My recent saw sharpening video where I demonstrated the Veritas Saw File Holder has generated a lot of emails with questions about saw tooth geometry. I take this as a good sign that lots of people are actually thinking about sharpening their own saws. Not only that but the introduction of filing guides like the Veritas and the Rakemaker II by Blackburn Toolworks (a great site to check our for more info on this subject) have people thinking in detail about what tooth geometry is best for their work. These little guides open up a level of filing accuracy only previously attempted by saw filing experts. Of course with this comes questions about how this saw tooth geometry actually works. What degree of rake and fleam are best for me?
Veritas Saw File Holder and Blackburn Tools Filing Guide
This is a tough question to answer. Like any sharpening related topic there are many, many opinions and solid justification for each of those opinions. Usually any sharpening discussion is to be entered at your own risk and histrionics should be expected with much wailing and beating of the breast. So here is my sidestepping disclaimer: the numbers I detail below are but one option within the mellifluous multiverse of saw tooth geometry. I give ranges of numbers knowing full well that there are too many variables at play to state one degree of rake and/or fleam is better than another. From body mechanics and stature, to type of wood and degree of seasoning. Don't forget the phase of the moon and astrological sign either! These are my humble opinions won through hours of sawing with a fair dose of standing on the backs of giants like Herman, Harrell, Wenzloff, and Smith.
Ok, deep breath…here we go!
Elements of Saw Tooth Geometry
Pitch, Rake, Fleam, and Set are the elements we should consider. I think that really only rake, fleam, and set are the primary elements and pitch a secondary element.
Pitch, the number of points per inch or PPI, plays a role in determining how deep your gullets are and therefore how efficiently the saw carries saw dust away from the kerf. This in turn relates to the speed and the cleanliness of the cut but not nearly as much as the rake and fleam can effect these outcomes. As such I think we can set pitch aside for this discussion since it will be rare that we are actually changing this pitch unless you are making a saw from scratch or restoring a really really beat up and well used saw.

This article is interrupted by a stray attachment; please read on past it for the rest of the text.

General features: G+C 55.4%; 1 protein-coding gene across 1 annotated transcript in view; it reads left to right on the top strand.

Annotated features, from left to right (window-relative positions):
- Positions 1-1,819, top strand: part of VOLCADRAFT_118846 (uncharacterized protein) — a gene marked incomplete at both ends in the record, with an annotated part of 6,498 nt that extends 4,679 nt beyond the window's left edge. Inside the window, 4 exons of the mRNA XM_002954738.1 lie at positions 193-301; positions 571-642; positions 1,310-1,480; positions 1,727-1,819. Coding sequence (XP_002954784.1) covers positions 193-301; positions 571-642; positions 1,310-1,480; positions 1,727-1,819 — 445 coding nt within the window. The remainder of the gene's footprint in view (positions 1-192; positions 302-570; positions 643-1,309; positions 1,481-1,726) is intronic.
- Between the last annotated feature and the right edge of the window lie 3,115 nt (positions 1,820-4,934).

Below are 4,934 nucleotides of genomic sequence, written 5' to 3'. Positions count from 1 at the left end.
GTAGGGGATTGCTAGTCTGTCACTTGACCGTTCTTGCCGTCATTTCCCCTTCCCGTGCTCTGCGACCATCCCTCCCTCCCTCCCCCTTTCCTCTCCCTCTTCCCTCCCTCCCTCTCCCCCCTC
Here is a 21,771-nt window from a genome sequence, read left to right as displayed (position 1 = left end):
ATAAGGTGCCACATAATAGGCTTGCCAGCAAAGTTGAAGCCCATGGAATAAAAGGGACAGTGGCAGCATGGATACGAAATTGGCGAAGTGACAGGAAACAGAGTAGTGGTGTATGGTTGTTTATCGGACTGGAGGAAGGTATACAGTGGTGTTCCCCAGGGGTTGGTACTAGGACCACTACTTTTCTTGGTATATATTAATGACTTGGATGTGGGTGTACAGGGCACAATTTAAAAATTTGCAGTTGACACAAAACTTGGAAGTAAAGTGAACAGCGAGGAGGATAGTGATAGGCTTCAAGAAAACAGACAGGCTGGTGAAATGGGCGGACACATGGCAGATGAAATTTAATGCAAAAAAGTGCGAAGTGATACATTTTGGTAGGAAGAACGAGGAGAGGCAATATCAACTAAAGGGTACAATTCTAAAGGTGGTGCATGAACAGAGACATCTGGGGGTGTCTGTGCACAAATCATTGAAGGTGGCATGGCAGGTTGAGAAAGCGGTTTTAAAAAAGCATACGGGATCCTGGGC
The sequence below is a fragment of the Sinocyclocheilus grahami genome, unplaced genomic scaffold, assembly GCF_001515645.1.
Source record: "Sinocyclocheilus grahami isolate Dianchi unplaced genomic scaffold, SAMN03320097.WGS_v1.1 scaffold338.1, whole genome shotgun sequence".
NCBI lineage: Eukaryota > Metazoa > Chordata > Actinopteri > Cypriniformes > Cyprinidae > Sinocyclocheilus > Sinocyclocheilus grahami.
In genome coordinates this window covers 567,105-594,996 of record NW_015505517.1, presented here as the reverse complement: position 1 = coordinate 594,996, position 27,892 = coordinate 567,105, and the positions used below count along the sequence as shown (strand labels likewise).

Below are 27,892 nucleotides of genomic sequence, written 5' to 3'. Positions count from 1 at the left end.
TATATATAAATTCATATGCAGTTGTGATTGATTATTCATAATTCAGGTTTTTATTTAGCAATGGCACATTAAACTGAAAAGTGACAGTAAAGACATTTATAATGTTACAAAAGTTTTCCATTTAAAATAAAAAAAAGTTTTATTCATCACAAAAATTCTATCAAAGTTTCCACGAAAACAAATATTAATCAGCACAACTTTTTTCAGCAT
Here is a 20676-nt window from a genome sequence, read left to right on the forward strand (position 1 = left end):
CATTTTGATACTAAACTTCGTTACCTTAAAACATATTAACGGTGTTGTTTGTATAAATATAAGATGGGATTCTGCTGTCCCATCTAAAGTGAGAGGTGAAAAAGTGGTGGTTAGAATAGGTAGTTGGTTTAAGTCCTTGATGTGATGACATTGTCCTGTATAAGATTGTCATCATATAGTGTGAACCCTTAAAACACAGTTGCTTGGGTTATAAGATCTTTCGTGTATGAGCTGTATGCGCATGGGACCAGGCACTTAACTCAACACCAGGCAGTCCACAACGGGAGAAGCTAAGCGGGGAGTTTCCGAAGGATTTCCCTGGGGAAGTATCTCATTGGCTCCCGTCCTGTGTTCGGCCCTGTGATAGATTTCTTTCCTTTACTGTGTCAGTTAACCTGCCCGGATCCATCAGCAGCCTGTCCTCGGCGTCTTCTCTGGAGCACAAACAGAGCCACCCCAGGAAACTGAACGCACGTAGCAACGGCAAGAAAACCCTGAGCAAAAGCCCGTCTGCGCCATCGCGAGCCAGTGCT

Rake determines the aggressiveness of your cut. This is the angle of the cutting face of the tooth. At 0 degrees, the tooth is vertical and cut very aggressively. One can actually lean the tooth forward to create a positive rake and a very aggressive cut, but also one that is hard to push and start while leaving the undercut tooth a bit weaker. You will find a positive rake on some Japanese saws but the pulling motion and much harder steel adds in some variables that ameliorate the negative effects of positive rake. The more you relax the rake, or increase the angle the tooth slants away from the cut the easier the saw is to push. The teeth can now skate over the wood more easily. This makes starting the cut easier but also it slows down the cut as the teeth have a tendency to lift up and away from the cut. A low rake angle cuts fast but can feel grabbier and also make take more experience to handle. Changing this angle will help you adjust to harder and softer wood as well.
Fleam is the angle across the face of the tooth or perpendicular to the tooth line. By adding fleam you turn the teeth into little knives that slice the grain instead of chop it like a chisel. The more fleam the cleaner the cut you get but the weaker you make the teeth. As the fleam angle increases you get a smaller tooth front and the steel becomes brittle. As such high fleam saws should be used in softer woods that won't push back so much on the more fragile teeth. The converse to this is a saw tooth with little to no fleam will leave a rougher cut and require more effort to move through the wood. The slicing action that is inherent with fleam is what makes a well tuned crosscut saw do its job without splintering and tearing across the grain.
Set is the amount of offset the teeth have to either side of the tooth line. When we set the teeth we are bending them away from the saw plate to widen the kerf and allow the saw to run without binding. Like the other elements this is a good thing but too much goes wrong very fast. The wider the kerf the more wood you remove and therefore the more work required to push the saw. Likewise the wider the kerf the sloppier the action as the saw plate can now wiggle about in the wider kerf and throw off a precise cut. This is why joinery saws always have less set than rough work hand saws. Also why softer and/or wetter woods need more set because the spongy and sticky saw dust won't clear as readily from the kerf and more room is needed for the saw to run. If the kerf gets tight not only will the saw bind, but it can deflect in the kerf as it tries to find a way around the build up dust, thus making your saw not run true.